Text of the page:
Degrees of guilt
Mukul Kesavan looks at why the ICC's present system of variable tolerance limits based on bowlers' speeds is untenable and unenforceable and suggests an alternative
Mukul Kesavan looks at why the ICC's present system of variable tolerance limits based on bowlers' speeds is untenable and unenforceable and suggests an alternative. This piece appeared as the cover story in the June issue of Wisden Asia Cricket.
For those of you who thought that the laws of cricket require bowlers to bowl, not throw, you should know that the ICC allows all bowlers to chuck, i.e. to straighten their arms at the point of delivery. But not all ICC-sanctioned chuckers are created equal. In a sign of the growing clout of India in international cricket, bowlers have been classified into a kind of Hindu hierarchy, a caste system where status is based on the sacred principle of speed. Thus, a fast bowler can straighten his arm through 10 degrees (that is, crook his arm and chuck from that angle), a medium-pacer through 7.5 degrees (don't you love the specious exactness of that decimal point?) and a slow bowler, or spinner, is allowed the smallest cheat of all, a mere 5 degrees.
According to Wisden Cricinfo, "Tolerance levels were recently introduced by the ICC - although not into the Laws of Cricket - because research into fast bowling indicated that some degree of elbow straightening was identified in 99% of cases. The natural elbow flexion spanned from 3 to 20 degrees." What this means in plain language is that the immutable laws of cricket carry on being immutable, but the men in charge of implementing them are instructed to ignore bowlers who chuck within some theoretical limits. How might an umpire measure the degree of crookedness on the pitch, short of peering through a protractor? And how, therefore, are the 'tolerance limits' to be enforced? Recent events have supplied us with a possible answer.
After Chris Broad reported Muttiah Muralitharan to the ICC because he thought his doosra was dodgy (or dodgier than his other deliveries), Murali was wired and measured by boffins in Australia. The subsequent report tells us that Murali seems to flex his arm through 14 degrees while bowling the doosra, which is nearly three times the chucking allowance for a spinner. After corrective coaching, according to extracts from the reports published in The Hindu, the degree of flexion was brought down to 10 degrees, still twice the permitted limit of tolerance for spinners. Despite this, the report recommends that he be allowed to bowl the doosra pending further investigations and research. Which leaves matters as clear as mud.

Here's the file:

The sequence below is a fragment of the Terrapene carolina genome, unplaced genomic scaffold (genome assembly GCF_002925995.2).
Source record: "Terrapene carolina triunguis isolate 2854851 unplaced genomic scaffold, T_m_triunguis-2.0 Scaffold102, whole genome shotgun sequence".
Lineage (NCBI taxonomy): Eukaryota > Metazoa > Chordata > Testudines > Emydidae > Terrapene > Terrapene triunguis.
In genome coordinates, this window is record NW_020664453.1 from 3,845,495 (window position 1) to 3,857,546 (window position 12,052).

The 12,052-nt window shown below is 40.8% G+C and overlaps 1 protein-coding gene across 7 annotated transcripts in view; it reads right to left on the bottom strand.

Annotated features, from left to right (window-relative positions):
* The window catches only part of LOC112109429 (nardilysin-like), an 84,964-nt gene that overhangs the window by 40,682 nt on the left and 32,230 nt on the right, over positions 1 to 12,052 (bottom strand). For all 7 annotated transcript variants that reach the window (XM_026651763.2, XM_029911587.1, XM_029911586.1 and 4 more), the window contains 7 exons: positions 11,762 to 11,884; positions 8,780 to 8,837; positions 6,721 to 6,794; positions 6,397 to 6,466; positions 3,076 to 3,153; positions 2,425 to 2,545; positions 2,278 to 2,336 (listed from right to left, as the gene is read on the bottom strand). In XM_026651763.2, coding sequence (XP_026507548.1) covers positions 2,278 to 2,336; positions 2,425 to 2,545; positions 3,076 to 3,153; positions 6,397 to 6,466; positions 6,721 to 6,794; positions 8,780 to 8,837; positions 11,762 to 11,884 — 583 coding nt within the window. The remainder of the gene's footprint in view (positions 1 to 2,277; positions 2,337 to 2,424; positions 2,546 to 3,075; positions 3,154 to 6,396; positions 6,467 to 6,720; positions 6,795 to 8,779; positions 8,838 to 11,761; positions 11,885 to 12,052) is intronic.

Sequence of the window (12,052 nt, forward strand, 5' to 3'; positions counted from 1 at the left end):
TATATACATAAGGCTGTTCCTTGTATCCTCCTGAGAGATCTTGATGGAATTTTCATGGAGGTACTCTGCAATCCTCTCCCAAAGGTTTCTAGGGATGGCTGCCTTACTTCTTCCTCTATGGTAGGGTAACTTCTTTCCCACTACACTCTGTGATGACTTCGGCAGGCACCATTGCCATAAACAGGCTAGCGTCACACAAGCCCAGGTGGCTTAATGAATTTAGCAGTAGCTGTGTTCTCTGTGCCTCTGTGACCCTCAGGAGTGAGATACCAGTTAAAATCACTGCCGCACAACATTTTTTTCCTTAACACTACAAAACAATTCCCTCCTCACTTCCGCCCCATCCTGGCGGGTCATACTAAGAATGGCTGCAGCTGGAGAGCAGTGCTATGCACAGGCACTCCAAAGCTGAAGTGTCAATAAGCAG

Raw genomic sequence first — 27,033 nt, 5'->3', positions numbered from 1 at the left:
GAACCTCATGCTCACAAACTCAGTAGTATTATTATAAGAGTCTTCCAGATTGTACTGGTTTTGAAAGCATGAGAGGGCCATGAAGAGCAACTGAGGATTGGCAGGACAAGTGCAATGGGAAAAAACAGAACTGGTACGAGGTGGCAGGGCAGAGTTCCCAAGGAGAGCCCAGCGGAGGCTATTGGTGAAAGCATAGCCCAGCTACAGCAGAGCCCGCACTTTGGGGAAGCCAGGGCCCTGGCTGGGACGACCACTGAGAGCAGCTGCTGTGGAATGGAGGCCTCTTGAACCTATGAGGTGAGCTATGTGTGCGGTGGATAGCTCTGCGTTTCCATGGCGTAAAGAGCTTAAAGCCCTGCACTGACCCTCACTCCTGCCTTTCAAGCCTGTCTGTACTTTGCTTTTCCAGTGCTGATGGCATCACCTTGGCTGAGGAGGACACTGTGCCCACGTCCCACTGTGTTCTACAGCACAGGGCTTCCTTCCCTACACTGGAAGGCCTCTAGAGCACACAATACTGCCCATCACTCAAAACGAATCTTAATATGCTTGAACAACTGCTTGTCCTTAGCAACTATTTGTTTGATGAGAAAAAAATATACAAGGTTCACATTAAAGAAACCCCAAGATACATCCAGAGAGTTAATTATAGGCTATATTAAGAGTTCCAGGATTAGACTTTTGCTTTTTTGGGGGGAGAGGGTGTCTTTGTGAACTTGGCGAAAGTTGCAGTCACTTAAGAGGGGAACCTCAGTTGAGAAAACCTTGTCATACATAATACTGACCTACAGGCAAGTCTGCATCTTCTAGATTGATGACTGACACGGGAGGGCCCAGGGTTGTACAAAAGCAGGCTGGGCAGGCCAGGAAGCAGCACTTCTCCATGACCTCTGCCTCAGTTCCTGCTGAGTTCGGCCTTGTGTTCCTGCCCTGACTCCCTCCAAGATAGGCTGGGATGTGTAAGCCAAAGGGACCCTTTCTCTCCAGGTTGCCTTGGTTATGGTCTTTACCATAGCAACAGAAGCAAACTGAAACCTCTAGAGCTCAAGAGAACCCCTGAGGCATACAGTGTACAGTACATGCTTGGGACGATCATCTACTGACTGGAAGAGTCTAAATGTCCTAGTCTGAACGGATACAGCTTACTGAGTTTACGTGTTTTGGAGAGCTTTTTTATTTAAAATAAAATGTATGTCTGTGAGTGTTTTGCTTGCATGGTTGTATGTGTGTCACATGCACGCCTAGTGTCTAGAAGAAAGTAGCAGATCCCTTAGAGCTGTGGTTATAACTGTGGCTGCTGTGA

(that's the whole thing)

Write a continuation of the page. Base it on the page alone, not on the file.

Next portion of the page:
The ICC has decided to ignore the scientists' recommendations. It has banned the doosra and put Murali on notice by making it clear that if he is called for bowling the doosra again he could be banned from international cricket for up to 12 months. "These current levels of tolerance are based on expert advice that suggests that, beyond a certain level, bowlers will gain an unfair advantage," Malcolm Speed, the ICC's chief executive, said in a statement, explaining the ICC's position.
Bizarrely, the expert, Bruce Elliott, who was approved by the ICC to do the tests on Murali's doosra, has, according to Wisden Cricinfo, strongly criticised the current tolerance limits, which he claims are based on "illogical data"! Wisden Cricinfo reports him saying that, " ... the five-degrees [rule] is based on illogical data because they've just tested fast bowlers and assumed that there is some relationship between fast bowlers and spin bowlers. Fifteen degrees is the right angle to select for fast bowlers and you probably should come down to 10 degrees for spin bowlers."
Another member of the team that worked with Murali, Daryl Foster of the University of Western Australia's School of Human Movement and Exercise Science, also questions the rationale behind the discriminatory tolerance limits in his report on Murali's action. On what information, studies or research, he asks, are the ICC tolerance figures of 10 degrees, 7.5 degrees and 5 degrees for bowlers ranging from fast to spin, based? "Without knowing what the situation is with other spin bowlers," he says, "it would seem unrealistic to ban Murali's doosra without the benefit of proper research having been undertaken into 'normal' spin bowlers." I'm not sure where that leaves Mr Speed or the ICC. Paddle-less, I think.